Legal cannabis has come to Canada. The Cannabis Act, passed in June of 2018, legalizes the recreational use of cannabis for adults in Canada. The full title of the act, also known as Bill C-45, is An Act respecting cannabis and to amend the Controlled Drugs and Substances Act, the Criminal Code and other Acts. When combined with Bill C-46, An Act to Amend the Criminal Code, the Cannabis Act legalizes recreational use of cannabis nationwide in Canada. Here, we take a look at what the Cannabis Act means for you.

Journey to Legalization

The Liberal Party of Canada first proposed recreational cannabis legalization in 2012 and was a major campaign platform for Prime Minister Justin Trudeau. Once elected, Trudeau and his party went to work fulfilling their campaign promise to bring legal cannabis to Canada.

On April 13, 2017, the Cannabis Act was introduced to Parliament, sponsored by Minister of Justice and Attorney General Jody Wilson-Raybould. The act was written with the advice of the Task Force on Cannabis Legalization and Regulation, commissioned to ensure that cannabis legalization was conducted responsibly .

The Cannabis Act was passed by both the Senate and the House of Commons in June of 2018 and received Royal Assent on June 21, 2018. The act has an effective date of October 17, 2018.

What This Means for You

The Cannabis Act allows for national use of cannabis products by individuals 18 and over and possession of up to 30 grams of dried cannabis flower or its equivalent weight in products like capsules and oils. Legal cannabis sales will take place at authorized retail outlets or through the mail. Recreational use of cannabis is no longer against the Canada Criminal Code effective October 17, 2018.

Individual provinces have the ability to further restrict possession, sale, and use in their locals and are responsible for setting up a system for retail sales in their jurisdictions. Mail delivery of cannabis products will be handled by the federal government.

Provinces and territories are required to develop a system of controls to authorize cannabis distributors and retailers and will have the power to:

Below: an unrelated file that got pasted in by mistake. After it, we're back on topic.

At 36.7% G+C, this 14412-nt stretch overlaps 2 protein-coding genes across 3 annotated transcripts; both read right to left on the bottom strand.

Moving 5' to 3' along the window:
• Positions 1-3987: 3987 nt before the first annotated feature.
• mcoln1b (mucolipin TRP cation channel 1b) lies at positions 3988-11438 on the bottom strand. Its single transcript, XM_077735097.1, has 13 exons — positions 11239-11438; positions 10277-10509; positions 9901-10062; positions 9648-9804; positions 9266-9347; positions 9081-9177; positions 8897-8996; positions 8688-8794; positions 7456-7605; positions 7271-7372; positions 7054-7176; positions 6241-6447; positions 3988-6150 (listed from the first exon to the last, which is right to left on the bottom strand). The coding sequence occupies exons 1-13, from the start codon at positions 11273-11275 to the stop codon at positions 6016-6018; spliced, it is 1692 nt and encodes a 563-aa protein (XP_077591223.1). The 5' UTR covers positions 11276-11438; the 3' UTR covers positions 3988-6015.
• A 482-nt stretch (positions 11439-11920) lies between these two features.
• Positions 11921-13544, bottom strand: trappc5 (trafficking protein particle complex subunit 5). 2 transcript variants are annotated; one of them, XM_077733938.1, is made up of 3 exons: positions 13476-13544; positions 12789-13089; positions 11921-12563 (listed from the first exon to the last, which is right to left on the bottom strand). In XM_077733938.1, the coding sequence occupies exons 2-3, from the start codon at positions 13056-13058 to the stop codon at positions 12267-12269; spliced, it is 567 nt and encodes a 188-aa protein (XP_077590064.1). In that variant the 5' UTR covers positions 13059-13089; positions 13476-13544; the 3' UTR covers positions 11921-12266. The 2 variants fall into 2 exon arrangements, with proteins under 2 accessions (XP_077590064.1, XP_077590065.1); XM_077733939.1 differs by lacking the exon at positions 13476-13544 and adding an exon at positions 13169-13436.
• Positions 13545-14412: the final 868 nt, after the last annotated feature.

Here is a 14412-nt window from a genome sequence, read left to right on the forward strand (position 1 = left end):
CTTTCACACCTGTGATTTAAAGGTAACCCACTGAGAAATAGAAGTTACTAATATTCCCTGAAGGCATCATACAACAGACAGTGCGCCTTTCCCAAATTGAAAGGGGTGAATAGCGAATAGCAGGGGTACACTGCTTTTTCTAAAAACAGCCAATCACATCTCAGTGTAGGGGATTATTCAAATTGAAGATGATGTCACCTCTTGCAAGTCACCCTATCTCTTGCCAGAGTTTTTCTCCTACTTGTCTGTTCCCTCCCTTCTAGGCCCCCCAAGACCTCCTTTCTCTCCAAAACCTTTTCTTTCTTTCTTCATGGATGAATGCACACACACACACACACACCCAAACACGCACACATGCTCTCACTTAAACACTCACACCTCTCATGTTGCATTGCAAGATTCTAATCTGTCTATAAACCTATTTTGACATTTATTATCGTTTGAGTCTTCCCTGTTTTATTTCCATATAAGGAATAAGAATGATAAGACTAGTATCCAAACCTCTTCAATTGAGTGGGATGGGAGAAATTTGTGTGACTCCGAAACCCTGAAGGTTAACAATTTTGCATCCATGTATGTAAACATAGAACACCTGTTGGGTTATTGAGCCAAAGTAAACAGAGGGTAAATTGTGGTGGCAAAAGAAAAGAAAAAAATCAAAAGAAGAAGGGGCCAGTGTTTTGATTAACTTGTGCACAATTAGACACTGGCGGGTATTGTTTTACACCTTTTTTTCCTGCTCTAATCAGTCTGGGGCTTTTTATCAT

• Determine how and where cannabis will be sold;
  • Lower the personal possession limit;
  • Issue licenses for the distribution and retail sale of cannabis;
  • Establish zoning regulations for businesses operating in the cannabis industry;
  • Designate public areas where cannabis can be consumed; and
  • Increase, at their discretion, the federally-imposed minimum age requirement of 18 for purchasing cannabis.

Growing cannabis at home is authorized by the Cannabis Act at the national level. Up to four cannabis plants may be cultivated in a dwelling at a time. However, check your local regulations, as individual provinces can alter these guidelines.

Also varying by location is where users can consume cannabis. Many provinces and territories allow cannabis consumption in private property and residences. Others locations allow use of cannabis wherever tobacco use is allowed, including at home and outdoors in public with some restrictions.

For the time being, cannabis products are limited to dried cannabis flower and consumable cannabis oil. The government plans to allow concentrates and edibles to follow within the first year.

What the Bill Says

The bill provides guidelines for “legal access to cannabis and to control and regulate its production, distribution and sale… The objectives of the Act are to prevent young persons from accessing cannabis, to protect public health and public safety by establishing strict product safety and product quality requirements and to deter criminal activity by imposing serious criminal penalties for those operating outside the legal framework. The Act is also intended to reduce the burden on the criminal justice system in relation to cannabis.”

Read the entire Cannabis Act here.

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Written by:
Paulo Martins Paulo Martins